Newsweek published this story under the headline “A Prisoner, a President” on February 12, 1990. In light of the 55th anniversary of Nelson Mandela’s arrest, Newsweek is republishing the story.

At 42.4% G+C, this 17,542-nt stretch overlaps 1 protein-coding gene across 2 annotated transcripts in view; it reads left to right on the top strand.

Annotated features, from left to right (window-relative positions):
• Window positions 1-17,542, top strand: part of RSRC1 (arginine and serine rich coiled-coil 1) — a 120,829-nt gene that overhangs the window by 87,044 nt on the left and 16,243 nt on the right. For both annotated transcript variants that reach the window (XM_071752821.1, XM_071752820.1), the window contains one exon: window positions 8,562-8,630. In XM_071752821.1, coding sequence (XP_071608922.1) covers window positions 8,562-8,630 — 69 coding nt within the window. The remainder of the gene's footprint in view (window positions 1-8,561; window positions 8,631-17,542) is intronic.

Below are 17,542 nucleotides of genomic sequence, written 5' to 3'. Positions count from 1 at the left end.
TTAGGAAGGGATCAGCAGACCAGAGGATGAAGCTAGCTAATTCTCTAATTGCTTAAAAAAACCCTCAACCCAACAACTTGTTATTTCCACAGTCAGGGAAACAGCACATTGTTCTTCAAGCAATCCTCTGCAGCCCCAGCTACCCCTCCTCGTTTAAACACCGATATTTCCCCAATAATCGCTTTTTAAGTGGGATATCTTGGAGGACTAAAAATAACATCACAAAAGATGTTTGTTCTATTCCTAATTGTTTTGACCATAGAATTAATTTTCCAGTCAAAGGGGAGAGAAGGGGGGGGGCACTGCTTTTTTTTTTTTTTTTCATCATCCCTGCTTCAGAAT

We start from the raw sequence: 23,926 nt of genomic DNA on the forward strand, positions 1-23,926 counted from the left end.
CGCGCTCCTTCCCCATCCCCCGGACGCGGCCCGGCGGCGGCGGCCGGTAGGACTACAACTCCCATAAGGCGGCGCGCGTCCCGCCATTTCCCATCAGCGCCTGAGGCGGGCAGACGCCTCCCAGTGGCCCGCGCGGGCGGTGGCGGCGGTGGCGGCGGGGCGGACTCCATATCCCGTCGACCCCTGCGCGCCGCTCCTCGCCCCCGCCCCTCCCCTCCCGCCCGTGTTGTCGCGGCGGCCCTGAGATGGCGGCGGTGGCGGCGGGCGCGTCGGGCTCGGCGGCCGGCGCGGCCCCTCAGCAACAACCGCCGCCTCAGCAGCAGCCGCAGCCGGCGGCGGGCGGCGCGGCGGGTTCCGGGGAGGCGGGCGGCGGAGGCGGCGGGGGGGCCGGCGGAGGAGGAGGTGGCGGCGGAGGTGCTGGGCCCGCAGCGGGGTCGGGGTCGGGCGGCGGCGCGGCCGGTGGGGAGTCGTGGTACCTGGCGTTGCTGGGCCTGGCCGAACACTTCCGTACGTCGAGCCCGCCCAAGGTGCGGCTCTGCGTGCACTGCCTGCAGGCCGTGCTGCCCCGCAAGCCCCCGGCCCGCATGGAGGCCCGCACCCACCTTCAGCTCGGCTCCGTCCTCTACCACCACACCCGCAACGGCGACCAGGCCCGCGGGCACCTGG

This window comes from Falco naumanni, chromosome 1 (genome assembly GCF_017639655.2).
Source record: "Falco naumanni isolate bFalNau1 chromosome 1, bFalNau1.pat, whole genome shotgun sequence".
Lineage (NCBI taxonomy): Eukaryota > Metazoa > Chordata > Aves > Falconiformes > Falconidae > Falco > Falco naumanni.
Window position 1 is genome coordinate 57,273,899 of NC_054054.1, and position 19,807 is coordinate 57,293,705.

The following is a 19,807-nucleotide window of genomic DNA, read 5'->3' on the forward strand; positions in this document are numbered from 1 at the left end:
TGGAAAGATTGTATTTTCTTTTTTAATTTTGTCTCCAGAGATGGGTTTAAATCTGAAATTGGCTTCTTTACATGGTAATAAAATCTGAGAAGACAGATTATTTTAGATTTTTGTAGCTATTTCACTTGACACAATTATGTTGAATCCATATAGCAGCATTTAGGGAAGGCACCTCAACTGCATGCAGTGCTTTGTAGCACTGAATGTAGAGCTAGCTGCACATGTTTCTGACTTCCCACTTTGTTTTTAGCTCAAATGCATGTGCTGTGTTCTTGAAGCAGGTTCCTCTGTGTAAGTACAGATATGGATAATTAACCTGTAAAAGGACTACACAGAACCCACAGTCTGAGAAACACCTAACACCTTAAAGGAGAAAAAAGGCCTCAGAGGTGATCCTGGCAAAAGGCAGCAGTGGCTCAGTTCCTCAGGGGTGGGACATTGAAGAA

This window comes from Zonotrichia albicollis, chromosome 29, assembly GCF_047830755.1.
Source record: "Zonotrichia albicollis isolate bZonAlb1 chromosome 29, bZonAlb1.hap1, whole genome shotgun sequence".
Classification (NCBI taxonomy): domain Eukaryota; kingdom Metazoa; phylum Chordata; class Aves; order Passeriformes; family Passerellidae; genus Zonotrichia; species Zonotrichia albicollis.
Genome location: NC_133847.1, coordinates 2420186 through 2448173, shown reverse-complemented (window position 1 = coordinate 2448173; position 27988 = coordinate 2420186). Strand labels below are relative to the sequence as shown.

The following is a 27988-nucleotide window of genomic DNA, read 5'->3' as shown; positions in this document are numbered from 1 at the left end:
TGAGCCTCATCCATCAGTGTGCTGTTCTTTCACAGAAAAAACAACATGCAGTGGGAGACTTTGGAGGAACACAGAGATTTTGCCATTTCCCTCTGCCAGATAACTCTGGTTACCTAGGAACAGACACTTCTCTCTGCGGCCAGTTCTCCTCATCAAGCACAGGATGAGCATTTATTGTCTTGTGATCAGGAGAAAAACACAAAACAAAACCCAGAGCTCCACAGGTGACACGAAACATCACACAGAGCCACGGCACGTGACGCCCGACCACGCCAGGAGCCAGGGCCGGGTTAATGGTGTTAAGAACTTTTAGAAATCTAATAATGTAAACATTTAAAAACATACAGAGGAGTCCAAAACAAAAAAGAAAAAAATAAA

From the lofty battlements of South Africa last week, F. W. de Klerk took down the gargoyle of apartheid and tried to give it a human face. With the president’s seal of office draped around his neck, he went before Parliament to say that the future was something the country’s white minority and black majority could finally negotiate. He lifted the 30-year ban on the outlawed African National Congress and eased emergency regulations hamstringing political groups and the media. He stopped hangings. He promised to release about 120 political prisoners, none of them convicted of violent crimes. He set a six-month limit on new detentions. And with just a slight hesitation, he announced that Nelson Mandela — martyr, icon, rival — would “soon” go free. “The season of violence is over,” he said. “The time for reconstruction and reconciliation has arrived.” De Klerk’s new deal startled whites as well as blacks. A Japanese television crew broke the news to Eugene Terre’Blanche, leader of the far-right Afrikaner Resistance Movement. “Just don’t tell me that,” he said. “God, don’t tell me that. No. Oh no. It can’t be true.” In Cape Town, Desmond Tutu, the Anglican archbishop who won the Nobel Peace Prize for his own, better-tempered resistance to apartheid, said, “This has taken my breath away.” Near Parliament, a black “young lion” waving a plastic rifle climbed a statue of Gen. Jan Smuts, ran up the yellow, green and black flag of the ANC, and tugged a watch cap in the same colors over the old prime minister’s head. Police with riot dogs watched and did nothing. “It’s much more than we expected,” said the Rev. Allan Boesak, president of the World Alliance of Reformed Churches. “If de Klerk had given us any more, we wouldn’t have known what to do with it.”